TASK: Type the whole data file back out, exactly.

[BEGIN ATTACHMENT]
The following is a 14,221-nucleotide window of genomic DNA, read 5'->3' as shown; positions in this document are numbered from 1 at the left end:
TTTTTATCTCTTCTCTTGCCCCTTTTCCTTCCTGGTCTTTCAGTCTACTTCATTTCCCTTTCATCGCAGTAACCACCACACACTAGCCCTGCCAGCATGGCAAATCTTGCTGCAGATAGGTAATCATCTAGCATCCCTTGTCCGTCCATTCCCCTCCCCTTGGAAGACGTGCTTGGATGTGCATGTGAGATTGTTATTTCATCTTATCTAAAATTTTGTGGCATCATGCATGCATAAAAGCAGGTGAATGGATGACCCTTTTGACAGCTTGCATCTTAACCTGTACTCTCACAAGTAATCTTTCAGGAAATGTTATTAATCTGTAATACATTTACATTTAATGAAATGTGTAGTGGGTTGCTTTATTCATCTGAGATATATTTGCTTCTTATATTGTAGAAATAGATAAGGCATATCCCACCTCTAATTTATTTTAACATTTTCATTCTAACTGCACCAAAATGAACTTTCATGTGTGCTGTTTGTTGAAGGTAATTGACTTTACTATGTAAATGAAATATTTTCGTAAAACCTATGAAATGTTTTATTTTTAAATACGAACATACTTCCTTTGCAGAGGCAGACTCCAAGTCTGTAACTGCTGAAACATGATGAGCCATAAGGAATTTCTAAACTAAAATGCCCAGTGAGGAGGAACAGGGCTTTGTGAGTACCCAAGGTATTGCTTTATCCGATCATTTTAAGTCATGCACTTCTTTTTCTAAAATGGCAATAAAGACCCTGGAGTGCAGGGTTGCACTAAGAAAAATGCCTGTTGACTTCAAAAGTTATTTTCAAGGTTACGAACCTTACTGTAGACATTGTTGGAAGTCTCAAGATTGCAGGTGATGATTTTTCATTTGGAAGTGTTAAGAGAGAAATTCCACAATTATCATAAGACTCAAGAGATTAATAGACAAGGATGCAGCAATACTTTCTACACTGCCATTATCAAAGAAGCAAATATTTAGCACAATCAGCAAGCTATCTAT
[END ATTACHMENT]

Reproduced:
The following is a 14,221-nucleotide window of genomic DNA, read 5'->3' as shown; positions in this document are numbered from 1 at the left end:
TTTTTATCTCTTCTCTTGCCCCTTTTCCTTCCTGGTCTTTCAGTCTACTTCATTTCCCTTTCATCGCAGTAACCACCACACACTAGCCCTGCCAGCATGGCAAATCTTGCTGCAGATAGGTAATCATCTAGCATCCCTTGTCCGTCCATTCCCCTCCCCTTGGAAGACGTGCTTGGATGTGCATGTGAGATTGTTATTTCATCTTATCTAAAATTTTGTGGCATCATGCATGCATAAAAGCAGGTGAATGGATGACCCTTTTGACAGCTTGCATCTTAACCTGTACTCTCACAAGTAATCTTTCAGGAAATGTTATTAATCTGTAATACATTTACATTTAATGAAATGTGTAGTGGGTTGCTTTATTCATCTGAGATATATTTGCTTCTTATATTGTAGAAATAGATAAGGCATATCCCACCTCTAATTTATTTTAACATTTTCATTCTAACTGCACCAAAATGAACTTTCATGTGTGCTGTTTGTTGAAGGTAATTGACTTTACTATGTAAATGAAATATTTTCGTAAAACCTATGAAATGTTTTATTTTTAAATACGAACATACTTCCTTTGCAGAGGCAGACTCCAAGTCTGTAACTGCTGAAACATGATGAGCCATAAGGAATTTCTAAACTAAAATGCCCAGTGAGGAGGAACAGGGCTTTGTGAGTACCCAAGGTATTGCTTTATCCGATCATTTTAAGTCATGCACTTCTTTTTCTAAAATGGCAATAAAGACCCTGGAGTGCAGGGTTGCACTAAGAAAAATGCCTGTTGACTTCAAAAGTTATTTTCAAGGTTACGAACCTTACTGTAGACATTGTTGGAAGTCTCAAGATTGCAGGTGATGATTTTTCATTTGGAAGTGTTAAGAGAGAAATTCCACAATTATCATAAGACTCAAGAGATTAATAGACAAGGATGCAGCAATACTTTCTACACTGCCATTATCAAAGAAGCAAATATTTAGCACAATCAGCAAGCTATCTAT